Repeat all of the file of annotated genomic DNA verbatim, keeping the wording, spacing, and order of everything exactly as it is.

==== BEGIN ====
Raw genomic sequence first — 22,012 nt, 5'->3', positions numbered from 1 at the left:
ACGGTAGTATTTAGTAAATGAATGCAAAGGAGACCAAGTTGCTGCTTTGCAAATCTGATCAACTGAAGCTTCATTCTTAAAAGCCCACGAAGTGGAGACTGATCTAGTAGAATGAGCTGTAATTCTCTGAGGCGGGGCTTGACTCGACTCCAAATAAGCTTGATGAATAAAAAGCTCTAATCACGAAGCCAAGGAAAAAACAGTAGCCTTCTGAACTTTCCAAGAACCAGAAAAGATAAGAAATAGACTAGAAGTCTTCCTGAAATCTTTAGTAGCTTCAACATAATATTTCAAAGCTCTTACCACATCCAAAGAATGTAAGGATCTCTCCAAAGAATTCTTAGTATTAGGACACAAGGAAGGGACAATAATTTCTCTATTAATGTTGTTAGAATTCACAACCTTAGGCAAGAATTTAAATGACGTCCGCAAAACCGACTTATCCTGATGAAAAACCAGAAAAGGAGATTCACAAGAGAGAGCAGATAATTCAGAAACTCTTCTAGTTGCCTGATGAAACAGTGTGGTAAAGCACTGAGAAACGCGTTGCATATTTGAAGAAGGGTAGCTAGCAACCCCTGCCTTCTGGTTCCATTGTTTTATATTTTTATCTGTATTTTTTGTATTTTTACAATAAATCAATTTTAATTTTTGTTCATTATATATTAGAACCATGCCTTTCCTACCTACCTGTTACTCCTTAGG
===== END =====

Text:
Raw genomic sequence first — 22,012 nt, 5'->3', positions numbered from 1 at the left:
ACGGTAGTATTTAGTAAATGAATGCAAAGGAGACCAAGTTGCTGCTTTGCAAATCTGATCAACTGAAGCTTCATTCTTAAAAGCCCACGAAGTGGAGACTGATCTAGTAGAATGAGCTGTAATTCTCTGAGGCGGGGCTTGACTCGACTCCAAATAAGCTTGATGAATAAAAAGCTCTAATCACGAAGCCAAGGAAAAAACAGTAGCCTTCTGAACTTTCCAAGAACCAGAAAAGATAAGAAATAGACTAGAAGTCTTCCTGAAATCTTTAGTAGCTTCAACATAATATTTCAAAGCTCTTACCACATCCAAAGAATGTAAGGATCTCTCCAAAGAATTCTTAGTATTAGGACACAAGGAAGGGACAATAATTTCTCTATTAATGTTGTTAGAATTCACAACCTTAGGCAAGAATTTAAATGACGTCCGCAAAACCGACTTATCCTGATGAAAAACCAGAAAAGGAGATTCACAAGAGAGAGCAGATAATTCAGAAACTCTTCTAGTTGCCTGATGAAACAGTGTGGTAAAGCACTGAGAAACGCGTTGCATATTTGAAGAAGGGTAGCTAGCAACCCCTGCCTTCTGGTTCCATTGTTTTATATTTTTATCTGTATTTTTTGTATTTTTACAATAAATCAATTTTAATTTTTGTTCATTATATATTAGAACCATGCCTTTCCTACCTACCTGTTACTCCTTAGG